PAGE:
The no-fault act prohibits the filing of a lawsuit for benefits more than one year after an accident unless the insurer received written notice of the injured person’s injuries within the first year or the insurer previously paid benefits. In Jawad A. Shah MD v State Farm Mut Auto Ins Co (Docket No. 351156), the Michigan Court of Appeals held that an insurer’s act of entering information into a digital claim-file system and requesting a police report met the written notice requirement under MCL 500.3145.
Tina Fulkerth was involved in a car accident in February 2015. Less than two months later, she discussed the accident over the telephone with a State Farm claim representative who was investigating a related property-damage claim. During the call, Fulkerth provided information about the collision and reported that she suffered “[n]eck pains.” The claim representative entered this information into a computer system under a claim file for Fulkerth and ordered a copy of the police report from the accident. After reviewing the report, the claim representative forwarded the information to State Farm’s personal injury protection (PIP) department. Employees from that department attempted to call Fulkerth three times and sent a follow-up letter. Fulkerth never responded, so State Farm closed her file.
In 2017, Fulkerth began treatment with the plaintiff medical providers. She also executed an assignment that allowed them to collect no-fault benefits from State Farm for the services that she received. The providers then filed the underlying lawsuit, seeking payment for their services.
State Farm moved for summary disposition, arguing, among other things, that the providers’ claims were barred because it didn’t receive the written notice required under MCL 500.3145(1). Ultimately, the trial court granted the motion, and the plaintiff providers appealed.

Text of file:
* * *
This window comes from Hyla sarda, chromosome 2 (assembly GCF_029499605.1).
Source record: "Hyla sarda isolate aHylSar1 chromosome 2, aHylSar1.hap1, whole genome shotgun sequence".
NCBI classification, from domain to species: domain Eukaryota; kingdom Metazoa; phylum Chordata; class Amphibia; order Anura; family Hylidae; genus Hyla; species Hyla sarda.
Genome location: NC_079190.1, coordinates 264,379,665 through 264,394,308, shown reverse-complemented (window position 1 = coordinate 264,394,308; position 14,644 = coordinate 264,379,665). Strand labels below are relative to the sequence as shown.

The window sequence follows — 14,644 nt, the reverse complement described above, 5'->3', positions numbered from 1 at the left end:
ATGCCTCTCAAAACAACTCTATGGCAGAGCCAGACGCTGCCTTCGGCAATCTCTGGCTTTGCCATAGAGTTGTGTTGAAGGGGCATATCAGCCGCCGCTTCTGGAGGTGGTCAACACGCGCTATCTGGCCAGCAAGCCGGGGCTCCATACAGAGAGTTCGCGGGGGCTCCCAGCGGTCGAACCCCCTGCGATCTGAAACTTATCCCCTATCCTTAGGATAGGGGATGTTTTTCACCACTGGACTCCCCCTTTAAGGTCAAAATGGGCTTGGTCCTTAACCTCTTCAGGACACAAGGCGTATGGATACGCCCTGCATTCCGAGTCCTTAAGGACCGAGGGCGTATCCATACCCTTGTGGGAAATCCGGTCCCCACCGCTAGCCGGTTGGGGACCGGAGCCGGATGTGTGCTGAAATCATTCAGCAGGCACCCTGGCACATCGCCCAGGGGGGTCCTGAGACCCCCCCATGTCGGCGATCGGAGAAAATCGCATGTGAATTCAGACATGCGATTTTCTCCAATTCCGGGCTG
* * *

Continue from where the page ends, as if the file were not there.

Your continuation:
The statute-of-limitations provision under the no-fault act, MCL 500.3145, prevents a party from filing an action to recover PIP benefits more than one year after an accident unless one of two exceptions applies. The first exception exists when the insurer receives written notice of the injury within one year after the accident. At the time of the accident and the complaint in this case, MCL 500.3145(1) stated:
The notice of injury required by this subsection may be given to the insurer or any of its authorized agents by a person claiming to be entitled to benefits therefor, or by someone in his behalf. The notice shall give the name and address of the claimant and indicate in ordinary language the name of the person injured and the time, place and nature of his injury.
(The current version of the statute contains substantively identical language.)
Court of Appeals’ Analysis
The Court of Appeals reversed the trial court’s grant of summary disposition, holding that State Farm received written notice that substantially complied with the requirements under MCL 500.3145.
The Court explained that a notice provided in a claimant’s interest is a notice “given . . . by someone in his behalf.” MCL 500.3145(1) (emphasis added). (The panel noted that “in his behalf” has a different meaning than “on his behalf.”) The statute doesn’t require a special format for the notice and doesn’t limit who can prepare it. So a claimant doesn’t need to know that written notice was provided to her insurer in order for the notice to satisfy MCL 500.3145.
Applying these rules, the Court concluded that an insurer may generate the requisite written notice by entering information into a computer system. Through the claim representative’s on-screen record of her telephone conversation with Fulkerth and the police report requested by the representative, State Farm received written documentation of the facts required under the statute. Accordingly, State Farm was not entitled to summary disposition under MCL 500.3145(1).
In support of its holding, the Court noted that “‘[t]he no-fault insurance act is remedial in nature and must be liberally construed in favor of persons intended to benefit thereby.’” Shah, unpub op at 5, quoting In re Geror, 286 Mich App 132, 134-135; 779 NW2d 316 (2009) (alteration in original).
State Farm filed an application for leave to appeal in the Michigan Supreme Court. It’s unclear at this time whether the Court will grant leave and, if so, affirm the Court of Appeals’ decision. In the meantime, insurers should be mindful that their own actions may have unintended consequences under MCL 500.3145.
If you have questions about the notice requirement under MCL 500.3145, please feel free to contact the author, Melanie T. Camara. More information about Collins Einhorn’s General and Automotive Liability Practice Group is available here.